A Creamy Custard Tart You’ll Want to Belly-Flop Into

A Creamy Custard Tart You’ll Want to Belly-Flop Into
A Creamy Custard Tart You’ll Want to Belly-Flop Into
Sarah Jampel

There are egg lovers and then are egg lovers.

Where fair-weather egg devotees enjoy the occasional egg for dinner, true egg devotees get down with egg custard tarts, clafoutis, flan, cannelés, cream puffs, and rice pudding—the sweets that rely on the unique richness of egg yolks for color, flavor, and texture.

If that sounds like you, buy a dozen on your way home and make Claire Saffitz’s new Custard Tart recipe TONIGHT.

Eggs for brunch, also good:

See the video.

It’s a big cushion of a dessert, bouncy and buoyant, like a lighter, low-profile cheesecake or the center of a very good éclair. When it comes out of the oven, it’s still jiggly in the center, which means you can sing “gettin’ jiggy with it” if you’re the type to serenade your dessert. And while it has been named a tart formally, it’s essentially a giant baked pudding—the custard, thickened with egg yolks and cornstarch, is made on the stove, then transferred to a sugared cake pan and sent into the oven until it’s firm enough to slice.

The finished tart tastes like crème brûlée after the shattering sugar top has capsized into the middle—milky caramel, burnt sugar. But in this recipe, you don’t have to portion custard into individual ramekins, set up a water bath, or hold your breath and flip it out like a flan. It’s a victory for those of us who are just as determined to eat homemade desserts as we are lazy and hesitant.

<div class="caption"> Top with whipped cream that billows like a sail. </div> <cite class="credit">Photo by Chelsie Craig</cite>
Top with whipped cream that billows like a sail.
Photo by Chelsie Craig

And that’s not this tart’s only trick. See, normally a pastry cream needs to be babied (a.k.a. “tempered”): Warm up milk on the stove, then ladle some of it gradually into a bowl of egg yolks whisked with cornstarch and sugar to heat the eggs slowly, lest they scramble. Then, add the newly-hot eggs back to the pot of milk, stirring all the while. Claire, our hero, dreamt up a less fussy method: Just whisk all of the ingredients together from the get-go, then bring the mixture up to heat very slowly, continuously whisking.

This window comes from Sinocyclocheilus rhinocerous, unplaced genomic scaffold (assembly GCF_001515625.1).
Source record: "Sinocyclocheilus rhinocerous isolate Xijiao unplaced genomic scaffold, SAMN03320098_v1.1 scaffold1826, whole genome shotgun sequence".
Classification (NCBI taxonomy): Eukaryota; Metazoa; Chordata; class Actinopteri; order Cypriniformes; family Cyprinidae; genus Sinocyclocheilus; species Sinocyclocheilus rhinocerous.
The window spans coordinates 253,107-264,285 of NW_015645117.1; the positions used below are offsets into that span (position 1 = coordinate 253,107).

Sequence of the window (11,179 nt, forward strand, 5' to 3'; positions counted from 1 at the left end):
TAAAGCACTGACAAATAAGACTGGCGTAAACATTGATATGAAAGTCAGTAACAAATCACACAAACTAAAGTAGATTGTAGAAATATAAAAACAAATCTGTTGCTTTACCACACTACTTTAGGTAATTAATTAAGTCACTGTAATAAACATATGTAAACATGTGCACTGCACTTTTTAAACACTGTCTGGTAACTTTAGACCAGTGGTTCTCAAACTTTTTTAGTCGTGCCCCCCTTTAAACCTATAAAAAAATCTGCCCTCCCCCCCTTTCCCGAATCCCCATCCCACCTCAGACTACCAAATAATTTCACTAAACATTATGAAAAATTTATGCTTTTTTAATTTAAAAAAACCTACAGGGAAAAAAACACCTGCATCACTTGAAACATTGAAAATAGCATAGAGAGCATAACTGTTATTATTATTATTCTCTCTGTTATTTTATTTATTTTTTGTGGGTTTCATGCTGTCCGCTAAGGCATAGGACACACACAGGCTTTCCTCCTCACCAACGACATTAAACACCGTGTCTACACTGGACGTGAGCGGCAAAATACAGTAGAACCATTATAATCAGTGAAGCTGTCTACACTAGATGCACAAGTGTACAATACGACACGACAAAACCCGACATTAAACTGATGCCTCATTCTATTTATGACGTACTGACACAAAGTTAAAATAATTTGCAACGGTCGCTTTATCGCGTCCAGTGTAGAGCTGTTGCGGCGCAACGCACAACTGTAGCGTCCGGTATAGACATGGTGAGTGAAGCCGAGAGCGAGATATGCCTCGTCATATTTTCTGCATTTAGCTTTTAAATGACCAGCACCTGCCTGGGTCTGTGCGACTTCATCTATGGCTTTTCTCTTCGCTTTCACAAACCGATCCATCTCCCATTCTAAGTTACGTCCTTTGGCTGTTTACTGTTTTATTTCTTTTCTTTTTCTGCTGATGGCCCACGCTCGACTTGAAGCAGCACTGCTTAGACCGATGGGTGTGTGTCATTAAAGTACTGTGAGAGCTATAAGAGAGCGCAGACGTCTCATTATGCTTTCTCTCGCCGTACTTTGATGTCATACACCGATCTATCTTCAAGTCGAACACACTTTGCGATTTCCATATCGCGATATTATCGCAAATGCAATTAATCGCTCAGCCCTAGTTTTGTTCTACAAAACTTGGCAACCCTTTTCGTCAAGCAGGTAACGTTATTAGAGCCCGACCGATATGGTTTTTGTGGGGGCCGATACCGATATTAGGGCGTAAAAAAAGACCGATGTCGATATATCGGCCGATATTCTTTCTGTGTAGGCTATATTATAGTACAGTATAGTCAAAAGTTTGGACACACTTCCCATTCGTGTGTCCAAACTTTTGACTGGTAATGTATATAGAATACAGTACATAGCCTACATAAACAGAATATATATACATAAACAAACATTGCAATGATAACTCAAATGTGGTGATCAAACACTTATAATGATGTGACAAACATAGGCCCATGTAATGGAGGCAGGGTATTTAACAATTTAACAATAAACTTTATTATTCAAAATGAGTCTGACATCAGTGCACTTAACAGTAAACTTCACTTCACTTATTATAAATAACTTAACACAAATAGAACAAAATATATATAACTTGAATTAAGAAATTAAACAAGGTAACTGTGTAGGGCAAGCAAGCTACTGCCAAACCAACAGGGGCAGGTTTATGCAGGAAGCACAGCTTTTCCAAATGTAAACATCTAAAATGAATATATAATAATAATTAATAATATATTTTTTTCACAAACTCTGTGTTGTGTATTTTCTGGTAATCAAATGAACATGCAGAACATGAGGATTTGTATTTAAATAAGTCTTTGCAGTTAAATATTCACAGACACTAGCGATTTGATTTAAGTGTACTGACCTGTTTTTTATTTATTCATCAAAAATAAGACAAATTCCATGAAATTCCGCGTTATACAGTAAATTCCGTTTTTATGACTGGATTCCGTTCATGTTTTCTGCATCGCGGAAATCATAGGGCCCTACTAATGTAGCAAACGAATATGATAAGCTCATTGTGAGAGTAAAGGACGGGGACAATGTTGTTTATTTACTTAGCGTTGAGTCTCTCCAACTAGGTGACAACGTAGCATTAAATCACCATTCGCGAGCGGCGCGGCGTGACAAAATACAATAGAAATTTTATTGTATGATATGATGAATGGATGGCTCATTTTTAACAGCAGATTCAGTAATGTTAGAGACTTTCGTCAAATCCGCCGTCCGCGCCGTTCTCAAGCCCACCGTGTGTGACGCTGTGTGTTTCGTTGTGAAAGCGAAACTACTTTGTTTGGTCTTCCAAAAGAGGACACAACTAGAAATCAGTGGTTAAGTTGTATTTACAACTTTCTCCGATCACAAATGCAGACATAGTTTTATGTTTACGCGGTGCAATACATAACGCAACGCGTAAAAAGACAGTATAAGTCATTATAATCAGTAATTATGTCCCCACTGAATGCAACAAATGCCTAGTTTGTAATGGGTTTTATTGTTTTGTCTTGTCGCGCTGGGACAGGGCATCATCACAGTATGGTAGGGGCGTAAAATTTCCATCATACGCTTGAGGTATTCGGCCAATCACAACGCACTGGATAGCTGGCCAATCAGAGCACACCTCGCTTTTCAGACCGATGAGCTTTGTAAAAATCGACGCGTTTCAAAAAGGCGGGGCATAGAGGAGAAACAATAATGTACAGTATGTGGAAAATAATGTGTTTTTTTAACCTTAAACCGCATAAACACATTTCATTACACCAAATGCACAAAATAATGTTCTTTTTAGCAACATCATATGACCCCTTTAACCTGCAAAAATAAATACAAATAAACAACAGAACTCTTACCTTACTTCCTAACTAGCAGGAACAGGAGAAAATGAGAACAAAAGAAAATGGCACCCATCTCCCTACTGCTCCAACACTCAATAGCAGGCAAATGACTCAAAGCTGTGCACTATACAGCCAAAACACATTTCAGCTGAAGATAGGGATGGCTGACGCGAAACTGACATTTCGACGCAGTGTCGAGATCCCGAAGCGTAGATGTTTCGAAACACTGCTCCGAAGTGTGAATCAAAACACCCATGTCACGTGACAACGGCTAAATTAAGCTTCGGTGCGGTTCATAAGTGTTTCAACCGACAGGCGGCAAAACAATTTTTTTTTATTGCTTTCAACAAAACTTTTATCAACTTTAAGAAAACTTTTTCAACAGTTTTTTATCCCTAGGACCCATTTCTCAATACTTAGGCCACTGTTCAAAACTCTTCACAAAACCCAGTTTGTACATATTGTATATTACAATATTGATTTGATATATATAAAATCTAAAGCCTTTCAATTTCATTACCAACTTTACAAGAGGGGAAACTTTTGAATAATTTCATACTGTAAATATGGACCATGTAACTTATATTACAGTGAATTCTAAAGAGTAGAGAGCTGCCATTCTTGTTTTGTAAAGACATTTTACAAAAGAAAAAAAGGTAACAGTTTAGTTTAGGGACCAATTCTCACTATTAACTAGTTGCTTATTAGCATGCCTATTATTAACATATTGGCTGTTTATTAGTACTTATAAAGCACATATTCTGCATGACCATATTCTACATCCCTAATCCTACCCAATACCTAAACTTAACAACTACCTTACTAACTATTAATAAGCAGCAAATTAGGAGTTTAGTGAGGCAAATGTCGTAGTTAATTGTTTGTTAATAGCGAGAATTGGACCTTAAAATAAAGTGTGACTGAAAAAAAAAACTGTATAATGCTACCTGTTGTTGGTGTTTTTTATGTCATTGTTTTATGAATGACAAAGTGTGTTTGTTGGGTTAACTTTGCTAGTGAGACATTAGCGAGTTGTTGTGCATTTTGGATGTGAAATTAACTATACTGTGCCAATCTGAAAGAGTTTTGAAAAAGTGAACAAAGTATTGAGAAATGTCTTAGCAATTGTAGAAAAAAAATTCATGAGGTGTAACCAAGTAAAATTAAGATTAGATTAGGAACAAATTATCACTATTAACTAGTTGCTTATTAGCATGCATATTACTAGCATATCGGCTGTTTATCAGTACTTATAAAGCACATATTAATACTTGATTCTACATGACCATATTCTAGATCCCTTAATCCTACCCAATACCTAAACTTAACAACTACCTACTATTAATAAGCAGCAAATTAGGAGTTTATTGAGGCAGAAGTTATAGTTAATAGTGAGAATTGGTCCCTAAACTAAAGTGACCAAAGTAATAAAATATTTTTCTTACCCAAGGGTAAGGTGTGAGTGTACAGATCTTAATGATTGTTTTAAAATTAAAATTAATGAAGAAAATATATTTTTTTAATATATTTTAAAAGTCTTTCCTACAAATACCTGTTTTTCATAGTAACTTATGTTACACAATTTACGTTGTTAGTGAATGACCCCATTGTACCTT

I can’t sugarcoat it—you’ll do a lot of whisking—but for the first two-thirds of the process, until the custard starts to thicken, you can read a whole (short) New Yorker article on your phone and get a solid forearm workout. Most importantly, Claire’s whisk-a-lot technique is less prone to egg clumping, meaning your custard tart will be smooth and silky when it comes out of the oven, golden and beautiful. If the custard is set on the perimeter but paler than you like, stick it under the broiler for 2 to 3 minutes (watching carefully) until it’s as burnished as you’d like.

To make the finished tart extra fancy, top each slice with whipped cream and macerated peaches, plums, and berries. But the end of stone fruit season is nigh and this cozy, pudding-y tart is too good to save ‘til next year. I suggest switching out the summer produce for caramelized apples or pears, or even jam or citrus curd. When I made it recently, I topped each slice with preserved white mulberries I found in the recesses of my pantry and a couple halved figs.

If you’re not a fan of soft-on-soft (maybe you‘re one of those people who lives for a firm mattress), you might consider adding an element of crunch, like toasted nuts, cacao nibs, or crumbles of the meringues you made with the yolks leftover from the custard.

...What? I said was feeling fancy.

Your creamy, eggy, caramel-y tart awaits:

Custard Tart with Cream and Fresh Fruit

Claire Saffitz